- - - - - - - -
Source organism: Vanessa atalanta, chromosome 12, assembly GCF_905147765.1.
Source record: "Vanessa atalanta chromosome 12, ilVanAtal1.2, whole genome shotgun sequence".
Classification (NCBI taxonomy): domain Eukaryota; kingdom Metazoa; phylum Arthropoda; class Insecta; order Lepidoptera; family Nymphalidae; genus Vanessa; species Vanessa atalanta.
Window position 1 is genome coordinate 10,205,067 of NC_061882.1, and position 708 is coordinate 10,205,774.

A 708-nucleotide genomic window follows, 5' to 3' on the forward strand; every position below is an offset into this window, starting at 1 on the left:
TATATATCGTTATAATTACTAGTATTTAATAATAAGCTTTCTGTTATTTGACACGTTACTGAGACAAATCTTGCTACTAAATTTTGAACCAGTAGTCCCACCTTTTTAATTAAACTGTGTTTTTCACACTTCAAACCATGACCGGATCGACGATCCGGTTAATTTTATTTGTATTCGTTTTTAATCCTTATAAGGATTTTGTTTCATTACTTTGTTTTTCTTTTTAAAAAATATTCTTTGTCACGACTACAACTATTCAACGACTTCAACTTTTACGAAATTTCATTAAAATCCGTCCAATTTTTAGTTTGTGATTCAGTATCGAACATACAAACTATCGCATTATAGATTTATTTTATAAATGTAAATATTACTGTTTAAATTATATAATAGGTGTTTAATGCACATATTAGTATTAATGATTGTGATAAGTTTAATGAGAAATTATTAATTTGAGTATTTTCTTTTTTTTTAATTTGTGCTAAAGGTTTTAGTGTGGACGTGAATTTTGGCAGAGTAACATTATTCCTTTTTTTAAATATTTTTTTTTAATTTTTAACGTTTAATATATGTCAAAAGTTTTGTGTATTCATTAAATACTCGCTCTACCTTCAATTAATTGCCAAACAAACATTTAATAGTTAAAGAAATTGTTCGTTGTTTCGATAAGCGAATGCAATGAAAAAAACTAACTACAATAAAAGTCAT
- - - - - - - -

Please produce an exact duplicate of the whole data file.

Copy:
Source organism: Vanessa atalanta, chromosome 12, assembly GCF_905147765.1.
Source record: "Vanessa atalanta chromosome 12, ilVanAtal1.2, whole genome shotgun sequence".
Classification (NCBI taxonomy): domain Eukaryota; kingdom Metazoa; phylum Arthropoda; class Insecta; order Lepidoptera; family Nymphalidae; genus Vanessa; species Vanessa atalanta.
Window position 1 is genome coordinate 10,205,067 of NC_061882.1, and position 708 is coordinate 10,205,774.

A 708-nucleotide genomic window follows, 5' to 3' on the forward strand; every position below is an offset into this window, starting at 1 on the left:
TATATATCGTTATAATTACTAGTATTTAATAATAAGCTTTCTGTTATTTGACACGTTACTGAGACAAATCTTGCTACTAAATTTTGAACCAGTAGTCCCACCTTTTTAATTAAACTGTGTTTTTCACACTTCAAACCATGACCGGATCGACGATCCGGTTAATTTTATTTGTATTCGTTTTTAATCCTTATAAGGATTTTGTTTCATTACTTTGTTTTTCTTTTTAAAAAATATTCTTTGTCACGACTACAACTATTCAACGACTTCAACTTTTACGAAATTTCATTAAAATCCGTCCAATTTTTAGTTTGTGATTCAGTATCGAACATACAAACTATCGCATTATAGATTTATTTTATAAATGTAAATATTACTGTTTAAATTATATAATAGGTGTTTAATGCACATATTAGTATTAATGATTGTGATAAGTTTAATGAGAAATTATTAATTTGAGTATTTTCTTTTTTTTTAATTTGTGCTAAAGGTTTTAGTGTGGACGTGAATTTTGGCAGAGTAACATTATTCCTTTTTTTAAATATTTTTTTTTAATTTTTAACGTTTAATATATGTCAAAAGTTTTGTGTATTCATTAAATACTCGCTCTACCTTCAATTAATTGCCAAACAAACATTTAATAGTTAAAGAAATTGTTCGTTGTTTCGATAAGCGAATGCAATGAAAAAAACTAACTACAATAAAAGTCAT